View Full Version : Flattening Paper Cut From Rolls?

John Layton
24-Oct-2017, 13:45
For prints larger than 16x20 - I cut my paper from rolls. But what a pain sometimes...dealing with the paper curl - especially when dry winter weather sets in!

I'm thinking that I'll purchase a cardboard mailing tube about the same width/diameter as the full paper roll - and use this to create a "reverse roller" to receive a length of paper...not the entire new roll, but perhaps a length approximating what I might be needing for a certain interval of time or particular show/portfolio.

At any rate...this "reverse roll" would then go into its own lightproof bag/box, and I'd wait for a few days (?) prior to cutting this paper into my desired sizes - by now hopefully more or less flattened for storage and use.

Just wondering if anybody has tried the above or something similar? Results? Recommended length of time the roll should remain reversed until cut? Thanks!

24-Oct-2017, 22:25
You have the right instincts, but trying to flatten before mounting will leave most of it flat, except usually a little bump in the inside or outside end that does not remain curled like the rest of the roll...

This also depends on if the paper is RC, inkjet, SW or DW fiber, rag etc...

My thing was to keep it in it's natural curl state anytime or step before mounting, and would just handle it in it's curl state to avoid denting, and secure the open end, and roll it out like a map, expose, let it roll back etc so the curl would be even and easier to flatten while on it's back (instead of it getting lumpy/bumpy)... Follow the flow of the material...

Cutting down the pieces you need for a print session seems like a good idea!!! Maybe some 3" or 4" PVC or ABS tubes with caps are cleaner than paper???

I would backroll it onto a straight 1 1/2" or 2" PVC pipe only when getting it ready for flattening/mounting (if necessary)... Most materials need at least a few days backrolled to "remember" it was flat at one time...

Steve K

John Layton
25-Oct-2017, 05:44
Just want to be clear that the curve basically goes away during processing...and the big problem exists just after cutting from the roll - especially when placing multiple cut sheets into a paper-safe without creasing them upon insertion into the safe. Furthermore...the strong paper curvature prevents my placing more than about a dozen sheets into the safe at a time. Even then, I'll typically crease at least one or two of these...which basically then relegates them to being cut into smaller sizes or even test strips. GRRR!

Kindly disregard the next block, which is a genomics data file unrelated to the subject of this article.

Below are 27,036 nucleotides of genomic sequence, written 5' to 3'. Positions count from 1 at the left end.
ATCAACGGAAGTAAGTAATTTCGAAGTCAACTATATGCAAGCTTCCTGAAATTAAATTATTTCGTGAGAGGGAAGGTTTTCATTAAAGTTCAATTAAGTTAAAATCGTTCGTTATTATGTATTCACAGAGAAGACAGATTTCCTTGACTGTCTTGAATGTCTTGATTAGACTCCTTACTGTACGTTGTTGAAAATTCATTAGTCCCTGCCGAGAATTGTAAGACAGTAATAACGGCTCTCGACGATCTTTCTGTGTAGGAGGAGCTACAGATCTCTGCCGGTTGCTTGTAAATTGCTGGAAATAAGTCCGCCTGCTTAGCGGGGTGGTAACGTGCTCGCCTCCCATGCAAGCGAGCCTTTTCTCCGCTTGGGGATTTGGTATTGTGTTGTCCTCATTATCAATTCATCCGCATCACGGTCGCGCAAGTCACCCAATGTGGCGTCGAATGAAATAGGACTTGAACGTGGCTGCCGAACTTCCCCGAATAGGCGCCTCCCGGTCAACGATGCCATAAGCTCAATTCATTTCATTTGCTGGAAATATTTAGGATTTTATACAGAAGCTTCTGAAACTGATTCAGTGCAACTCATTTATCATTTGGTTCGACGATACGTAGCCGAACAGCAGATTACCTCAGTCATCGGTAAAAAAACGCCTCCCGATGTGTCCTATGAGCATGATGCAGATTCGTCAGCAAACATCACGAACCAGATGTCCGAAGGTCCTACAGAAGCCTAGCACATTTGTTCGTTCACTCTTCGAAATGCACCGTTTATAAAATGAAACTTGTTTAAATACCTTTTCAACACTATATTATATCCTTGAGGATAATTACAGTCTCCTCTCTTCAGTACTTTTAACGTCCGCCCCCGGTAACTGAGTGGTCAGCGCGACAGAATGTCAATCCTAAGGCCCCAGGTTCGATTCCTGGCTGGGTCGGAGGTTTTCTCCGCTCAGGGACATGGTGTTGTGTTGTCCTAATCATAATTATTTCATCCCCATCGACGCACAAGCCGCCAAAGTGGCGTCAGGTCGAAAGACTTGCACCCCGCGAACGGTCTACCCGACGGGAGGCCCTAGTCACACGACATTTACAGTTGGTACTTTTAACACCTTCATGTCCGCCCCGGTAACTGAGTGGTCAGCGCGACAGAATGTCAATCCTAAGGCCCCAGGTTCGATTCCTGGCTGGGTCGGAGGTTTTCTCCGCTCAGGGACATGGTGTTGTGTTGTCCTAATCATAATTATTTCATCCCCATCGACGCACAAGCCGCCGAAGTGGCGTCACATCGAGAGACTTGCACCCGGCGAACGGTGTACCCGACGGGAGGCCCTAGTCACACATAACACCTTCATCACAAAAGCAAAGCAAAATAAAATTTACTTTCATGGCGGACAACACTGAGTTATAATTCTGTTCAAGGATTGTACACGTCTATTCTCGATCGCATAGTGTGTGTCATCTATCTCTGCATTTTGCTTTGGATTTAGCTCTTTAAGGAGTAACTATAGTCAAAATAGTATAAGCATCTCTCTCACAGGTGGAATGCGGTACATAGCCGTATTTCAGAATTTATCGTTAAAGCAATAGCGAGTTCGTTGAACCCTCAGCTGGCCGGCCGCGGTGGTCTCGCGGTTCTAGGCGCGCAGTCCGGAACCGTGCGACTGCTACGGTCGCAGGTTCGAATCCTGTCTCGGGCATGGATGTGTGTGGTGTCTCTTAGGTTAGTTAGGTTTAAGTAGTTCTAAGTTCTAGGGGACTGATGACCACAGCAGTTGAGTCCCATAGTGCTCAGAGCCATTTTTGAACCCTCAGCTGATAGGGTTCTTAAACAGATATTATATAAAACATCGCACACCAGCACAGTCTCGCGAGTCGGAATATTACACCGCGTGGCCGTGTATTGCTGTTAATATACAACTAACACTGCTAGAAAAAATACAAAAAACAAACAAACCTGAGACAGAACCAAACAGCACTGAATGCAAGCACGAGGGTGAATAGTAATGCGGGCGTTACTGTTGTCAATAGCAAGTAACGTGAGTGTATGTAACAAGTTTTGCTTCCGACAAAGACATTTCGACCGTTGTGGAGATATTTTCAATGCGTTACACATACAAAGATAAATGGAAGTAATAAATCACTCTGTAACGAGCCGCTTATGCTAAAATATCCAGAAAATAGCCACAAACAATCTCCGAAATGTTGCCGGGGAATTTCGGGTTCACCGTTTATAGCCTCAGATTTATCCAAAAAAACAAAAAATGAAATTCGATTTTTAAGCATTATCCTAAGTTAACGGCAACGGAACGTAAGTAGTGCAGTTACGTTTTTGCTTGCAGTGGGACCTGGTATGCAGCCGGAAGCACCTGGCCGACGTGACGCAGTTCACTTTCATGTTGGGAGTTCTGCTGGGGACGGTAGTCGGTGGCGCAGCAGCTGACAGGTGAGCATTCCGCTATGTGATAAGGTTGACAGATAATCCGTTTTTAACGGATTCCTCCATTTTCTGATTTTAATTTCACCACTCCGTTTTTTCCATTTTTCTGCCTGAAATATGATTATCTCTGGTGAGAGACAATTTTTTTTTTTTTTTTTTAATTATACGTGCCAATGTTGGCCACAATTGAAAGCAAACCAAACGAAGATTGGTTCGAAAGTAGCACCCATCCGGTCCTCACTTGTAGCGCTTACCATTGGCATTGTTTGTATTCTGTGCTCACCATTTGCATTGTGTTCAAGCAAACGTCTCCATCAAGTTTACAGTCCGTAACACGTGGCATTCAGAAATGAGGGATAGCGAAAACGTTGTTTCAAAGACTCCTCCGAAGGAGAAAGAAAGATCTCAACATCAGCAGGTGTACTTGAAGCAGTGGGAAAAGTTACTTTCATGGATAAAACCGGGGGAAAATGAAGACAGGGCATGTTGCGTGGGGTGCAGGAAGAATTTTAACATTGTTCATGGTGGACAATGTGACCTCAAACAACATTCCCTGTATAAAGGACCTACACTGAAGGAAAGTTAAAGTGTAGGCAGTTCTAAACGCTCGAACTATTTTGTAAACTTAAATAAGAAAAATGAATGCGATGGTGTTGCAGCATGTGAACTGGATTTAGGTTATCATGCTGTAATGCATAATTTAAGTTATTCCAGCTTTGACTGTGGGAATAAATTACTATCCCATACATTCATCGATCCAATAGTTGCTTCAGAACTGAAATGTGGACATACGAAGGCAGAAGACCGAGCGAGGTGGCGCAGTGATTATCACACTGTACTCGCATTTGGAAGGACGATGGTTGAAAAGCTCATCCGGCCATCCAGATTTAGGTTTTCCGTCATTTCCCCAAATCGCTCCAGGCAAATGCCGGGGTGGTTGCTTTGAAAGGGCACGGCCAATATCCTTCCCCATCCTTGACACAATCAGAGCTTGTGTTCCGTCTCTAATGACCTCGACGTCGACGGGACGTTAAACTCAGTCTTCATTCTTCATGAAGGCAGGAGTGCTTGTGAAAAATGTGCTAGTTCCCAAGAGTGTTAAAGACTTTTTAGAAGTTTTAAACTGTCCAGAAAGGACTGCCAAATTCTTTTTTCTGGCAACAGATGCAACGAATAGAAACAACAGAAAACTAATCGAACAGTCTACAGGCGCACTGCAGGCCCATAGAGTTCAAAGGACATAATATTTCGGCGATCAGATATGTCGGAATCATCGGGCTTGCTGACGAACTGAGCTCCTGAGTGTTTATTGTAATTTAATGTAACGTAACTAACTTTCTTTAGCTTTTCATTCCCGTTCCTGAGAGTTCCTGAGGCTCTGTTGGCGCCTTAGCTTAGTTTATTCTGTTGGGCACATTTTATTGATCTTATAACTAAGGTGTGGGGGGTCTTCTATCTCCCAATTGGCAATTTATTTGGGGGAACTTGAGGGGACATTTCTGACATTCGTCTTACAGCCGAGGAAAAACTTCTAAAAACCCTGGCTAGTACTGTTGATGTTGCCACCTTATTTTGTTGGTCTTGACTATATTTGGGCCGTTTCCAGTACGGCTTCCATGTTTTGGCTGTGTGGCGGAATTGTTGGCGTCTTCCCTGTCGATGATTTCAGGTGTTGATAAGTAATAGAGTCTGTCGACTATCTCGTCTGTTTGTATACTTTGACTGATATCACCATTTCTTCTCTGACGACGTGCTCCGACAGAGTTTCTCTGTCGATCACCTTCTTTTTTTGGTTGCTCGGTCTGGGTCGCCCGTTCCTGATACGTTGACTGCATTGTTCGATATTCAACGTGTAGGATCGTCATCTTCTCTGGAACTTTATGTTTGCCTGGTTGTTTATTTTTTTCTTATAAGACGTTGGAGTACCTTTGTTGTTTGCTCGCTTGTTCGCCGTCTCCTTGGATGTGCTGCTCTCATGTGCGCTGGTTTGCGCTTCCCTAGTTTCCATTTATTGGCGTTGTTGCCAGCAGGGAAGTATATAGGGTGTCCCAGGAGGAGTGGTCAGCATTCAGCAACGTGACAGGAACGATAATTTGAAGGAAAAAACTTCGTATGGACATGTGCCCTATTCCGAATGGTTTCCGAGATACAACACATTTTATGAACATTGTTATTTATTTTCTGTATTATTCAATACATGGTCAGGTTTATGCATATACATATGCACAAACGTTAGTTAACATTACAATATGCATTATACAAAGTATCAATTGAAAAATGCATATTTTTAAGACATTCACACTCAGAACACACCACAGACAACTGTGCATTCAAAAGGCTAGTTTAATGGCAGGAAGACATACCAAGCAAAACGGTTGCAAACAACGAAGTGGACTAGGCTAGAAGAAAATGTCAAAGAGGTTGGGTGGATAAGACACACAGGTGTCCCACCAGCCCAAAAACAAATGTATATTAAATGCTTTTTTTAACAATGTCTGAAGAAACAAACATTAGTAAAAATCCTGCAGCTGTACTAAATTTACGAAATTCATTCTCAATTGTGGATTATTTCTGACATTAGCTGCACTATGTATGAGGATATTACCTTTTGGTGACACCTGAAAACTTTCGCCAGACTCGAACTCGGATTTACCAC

25-Oct-2017, 05:44
I've dealt with a lot of long (100'), wide (5'), rolls of paper -- both color and B&W -- all of it RC. The only problem I have encountered with curling is during the exposure -- i.e., keeping it flat. I leave the roll in the box and unroll the length I want. It, of course curls up. I cut it with a box cutter along the side of the box. For horizontal (usually 30x40" and smaller) exposures, I get it under the easel edges or use masking tape to hold it to the floor. For vertical (usually 30x40" and larger) exposures, I get it under the easel edges using lots of masking tape to hold it to the wall or 8' easel. That's easier with two people, but 90% of the time I have to do it myself.

For processing, the curling of the paper actually helps. I process it in 5' long "half-tubes" -- 12" PVC pipes cut down the middle and sealed on the ends. I simply roll the paper in one direction, and then reverse it.

I've never had a problem with curls when mounting it in my hot press -- other than handling large sheets and avoiding a crease.

28-Oct-2017, 06:34
Years ago I would buy rolls of paper (8", 11") from Freestyle Sales and cut it down to 8x10. The curl was a hassle but the paper was very cheap. I would cut about 40 sheets at a time and store them back to back or front to front in a paper box. After about two weeks compressed in the box the curl was greatly reduced. The curl never went away even after developing. Of course this is with 8", 11" rolls of paper which have a much tighter curl than larger rolls. The curl was especially bad as I got to the core of the roll. I miss those days of trying "mystery" paper/film from Freestyle.